Monday, November 05, 2007

Dollar Falls Against the Dollar

US Dollar Falls Against the US Dollar[1]

(Yehuda BS, 2007) The US dollar finally fell against the last currency against which it had managed to remain steady, the US dollar. The US dollar will now buy only 99.97 cents according to Wall Street's latest currency report.

"It was only a matter of time," said Mr. George W. Banks of the Bank of England. "The dollar can only hold out so long against such economic pressure." American economist Daddy Warbucks agreed, and indicated that the dollar could fall to as low as 97 or 96 cents.

Investors quickly scrambled to transfer their remaining paper dollars into harder currencies such as quarters, nickels, and dimes. "It's the fault of New Dollar, with those awful artificial colors," sad Warbucks. "People hate it. Bring back Classic Dollar and the dollar may show a turnaround."

Citizens for Retiring the Penny[2] had no comment when contacted.

Media on Overhype again [3]

CBS News reported on a "disturbing trend", that stuff kids post online increasingly comes back to haunt the parents. Obviously it's common sense to be careful as to what you post online, and of course there will be the single anecdote about something bad having happened.

But is it a "trend", or just the usual case of fear mongering? Are parents getting in trouble left and right because of things their kids post online?

Two experts were quoted in the story: Parry Aftab, a lawyer who specializes in online safety, and Sgt. Corey MacDonald, a policeman who speaks about online safety to schools. I fired emails off to each of them. Parry replied.

Parry is quoted in the article as saying: "I've represented a lot of parents who've come to me when they have been fired, they've been demoted or they've been called on the carpet because of what their kids posted online."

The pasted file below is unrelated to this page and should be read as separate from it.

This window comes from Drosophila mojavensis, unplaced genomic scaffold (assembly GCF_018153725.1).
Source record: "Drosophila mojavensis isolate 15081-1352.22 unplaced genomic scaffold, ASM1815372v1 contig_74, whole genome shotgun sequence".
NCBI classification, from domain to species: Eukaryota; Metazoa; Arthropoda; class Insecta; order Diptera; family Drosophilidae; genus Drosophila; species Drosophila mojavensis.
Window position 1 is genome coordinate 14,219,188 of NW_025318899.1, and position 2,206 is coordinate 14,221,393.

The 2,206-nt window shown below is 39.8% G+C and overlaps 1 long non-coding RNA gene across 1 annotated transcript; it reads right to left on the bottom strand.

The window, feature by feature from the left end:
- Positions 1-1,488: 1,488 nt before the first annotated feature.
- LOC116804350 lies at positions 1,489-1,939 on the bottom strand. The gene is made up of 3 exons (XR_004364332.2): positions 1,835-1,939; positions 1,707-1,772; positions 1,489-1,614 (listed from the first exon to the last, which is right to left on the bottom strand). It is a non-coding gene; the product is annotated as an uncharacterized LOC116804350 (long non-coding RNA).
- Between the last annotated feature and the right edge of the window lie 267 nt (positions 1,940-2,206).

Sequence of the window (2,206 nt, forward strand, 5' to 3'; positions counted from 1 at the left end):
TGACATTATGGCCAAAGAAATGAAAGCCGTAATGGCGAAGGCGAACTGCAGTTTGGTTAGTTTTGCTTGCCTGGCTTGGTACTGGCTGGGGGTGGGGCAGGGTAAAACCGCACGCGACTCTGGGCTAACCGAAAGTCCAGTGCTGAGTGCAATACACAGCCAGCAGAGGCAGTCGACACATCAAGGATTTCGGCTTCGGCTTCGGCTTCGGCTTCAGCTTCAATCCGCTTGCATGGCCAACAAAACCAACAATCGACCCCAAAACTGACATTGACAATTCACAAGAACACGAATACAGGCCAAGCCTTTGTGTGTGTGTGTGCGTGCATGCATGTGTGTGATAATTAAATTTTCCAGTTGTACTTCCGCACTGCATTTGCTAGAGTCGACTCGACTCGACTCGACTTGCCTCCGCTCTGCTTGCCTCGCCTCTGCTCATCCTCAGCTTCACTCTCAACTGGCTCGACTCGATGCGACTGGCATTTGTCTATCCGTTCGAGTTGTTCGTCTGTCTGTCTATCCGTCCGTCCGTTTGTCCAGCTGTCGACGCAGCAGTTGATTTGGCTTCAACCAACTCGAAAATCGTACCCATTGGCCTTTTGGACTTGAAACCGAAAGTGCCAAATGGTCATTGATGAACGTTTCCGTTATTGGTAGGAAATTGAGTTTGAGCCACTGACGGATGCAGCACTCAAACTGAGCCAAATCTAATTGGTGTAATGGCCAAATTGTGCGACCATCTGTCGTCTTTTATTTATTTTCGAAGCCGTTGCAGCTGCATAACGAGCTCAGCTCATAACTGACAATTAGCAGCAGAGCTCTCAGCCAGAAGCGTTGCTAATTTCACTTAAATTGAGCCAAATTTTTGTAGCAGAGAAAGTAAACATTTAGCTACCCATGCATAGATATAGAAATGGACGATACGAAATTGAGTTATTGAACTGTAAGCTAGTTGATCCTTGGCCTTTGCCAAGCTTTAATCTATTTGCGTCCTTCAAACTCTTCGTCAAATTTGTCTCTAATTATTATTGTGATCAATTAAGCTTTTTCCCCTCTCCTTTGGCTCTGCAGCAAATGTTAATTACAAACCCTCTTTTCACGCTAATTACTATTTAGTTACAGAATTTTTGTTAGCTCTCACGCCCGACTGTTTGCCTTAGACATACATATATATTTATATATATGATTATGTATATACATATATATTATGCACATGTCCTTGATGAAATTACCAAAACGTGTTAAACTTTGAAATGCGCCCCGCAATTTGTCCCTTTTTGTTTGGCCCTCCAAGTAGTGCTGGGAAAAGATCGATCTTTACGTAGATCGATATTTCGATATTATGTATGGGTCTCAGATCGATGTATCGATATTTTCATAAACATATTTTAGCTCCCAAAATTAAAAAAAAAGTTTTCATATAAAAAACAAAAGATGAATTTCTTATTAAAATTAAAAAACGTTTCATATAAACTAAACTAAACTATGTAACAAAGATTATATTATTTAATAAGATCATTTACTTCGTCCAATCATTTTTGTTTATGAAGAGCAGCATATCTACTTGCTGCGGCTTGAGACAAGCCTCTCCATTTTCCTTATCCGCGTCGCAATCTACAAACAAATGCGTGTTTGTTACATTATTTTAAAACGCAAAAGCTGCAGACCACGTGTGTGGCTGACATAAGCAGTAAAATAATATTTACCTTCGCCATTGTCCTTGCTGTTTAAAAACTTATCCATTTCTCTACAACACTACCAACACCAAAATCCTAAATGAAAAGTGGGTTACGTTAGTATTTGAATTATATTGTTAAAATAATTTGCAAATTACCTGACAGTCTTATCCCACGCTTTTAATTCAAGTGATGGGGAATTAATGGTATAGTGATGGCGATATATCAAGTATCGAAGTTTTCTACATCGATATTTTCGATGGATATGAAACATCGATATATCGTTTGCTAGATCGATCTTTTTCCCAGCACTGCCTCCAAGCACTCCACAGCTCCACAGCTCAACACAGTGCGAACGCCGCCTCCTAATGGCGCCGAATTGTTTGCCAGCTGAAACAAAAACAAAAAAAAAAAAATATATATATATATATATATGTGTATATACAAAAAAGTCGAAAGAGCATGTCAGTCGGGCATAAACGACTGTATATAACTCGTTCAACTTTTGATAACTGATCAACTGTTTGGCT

I asked her if she could give me some numbers to go along with this statement. What's "a lot"? Parry's reply: "It's not a huge number. But a risk people need to be aware of."

I asked again for more specific numbers: "I don't know how often it occurs. I only know how many cases and inquiries I receive. That doesn't mean anything, though. It's a growing number. Not commonplace yet."

In other words, the source for this "disturbing trend" essentially denies that it is a trend, but implies that while it's not a trend now, it could be sometime in the future.

As usual, common sense, with regard to what your kids do online, and with what you hear from the media, must prevail.

As Long as We're Bashing the Media

I'll send a bottle of beer[4] to the first mainstream news reporter this year who writes the "traditional board games are making a comeback" phrase or any variation therof. Who will be the first this year? See past years' winners. We may as well make it a drinking game.

Need to write an article about board games for the mainstream news media? I wrote some templates for you last year so you don't have to do all that work.

Game News[5]

Clive Thompson takes on the role of suicide bomber in Halo 3. Halo 3 is a trivial environment, but he sees an inkling of correlation to the real world.

Toys R'Us is apparently doing a good job at alienating all of its customers.

The Wisconsin Ledger reports on the Dane County Timebank, a freeform organization that simply matches those in need of services and those who can give them. One of the services on offer, according to the article, is teaching you to play Settlers of Catan.

Webwereld's list of 15 great online game sites includes BrettSpielWelt.

Latest celebrity board game lovers: Foo Fighters love Scrabble.

And, oh yeah, another poker shooting.


[1] This is fake.
[2] This is real.
[3] Also real.
[4] Probably fake.
[5] All real.

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